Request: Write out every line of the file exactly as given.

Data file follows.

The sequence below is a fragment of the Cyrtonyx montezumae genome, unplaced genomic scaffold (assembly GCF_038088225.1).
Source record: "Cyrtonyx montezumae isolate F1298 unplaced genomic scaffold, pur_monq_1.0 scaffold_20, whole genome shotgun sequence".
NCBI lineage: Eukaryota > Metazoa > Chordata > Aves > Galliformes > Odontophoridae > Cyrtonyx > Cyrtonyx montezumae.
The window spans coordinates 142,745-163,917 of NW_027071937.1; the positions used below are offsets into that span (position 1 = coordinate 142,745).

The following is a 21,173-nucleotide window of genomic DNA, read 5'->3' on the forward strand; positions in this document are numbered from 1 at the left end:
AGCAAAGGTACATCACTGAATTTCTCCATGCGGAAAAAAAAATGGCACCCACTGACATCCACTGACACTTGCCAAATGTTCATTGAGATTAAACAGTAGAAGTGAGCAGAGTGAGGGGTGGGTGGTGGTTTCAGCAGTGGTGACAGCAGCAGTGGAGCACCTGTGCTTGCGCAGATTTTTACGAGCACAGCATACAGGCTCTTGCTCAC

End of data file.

The sequence below is a fragment of the Cyrtonyx montezumae genome, unplaced genomic scaffold (assembly GCF_038088225.1).
Source record: "Cyrtonyx montezumae isolate F1298 unplaced genomic scaffold, pur_monq_1.0 scaffold_20, whole genome shotgun sequence".
NCBI lineage: Eukaryota > Metazoa > Chordata > Aves > Galliformes > Odontophoridae > Cyrtonyx > Cyrtonyx montezumae.
The window spans coordinates 142,745-163,917 of NW_027071937.1; the positions used below are offsets into that span (position 1 = coordinate 142,745).

The following is a 21,173-nucleotide window of genomic DNA, read 5'->3' on the forward strand; positions in this document are numbered from 1 at the left end:
AGCAAAGGTACATCACTGAATTTCTCCATGCGGAAAAAAAAATGGCACCCACTGACATCCACTGACACTTGCCAAATGTTCATTGAGATTAAACAGTAGAAGTGAGCAGAGTGAGGGGTGGGTGGTGGTTTCAGCAGTGGTGACAGCAGCAGTGGAGCACCTGTGCTTGCGCAGATTTTTACGAGCACAGCATACAGGCTCTTGCTCAC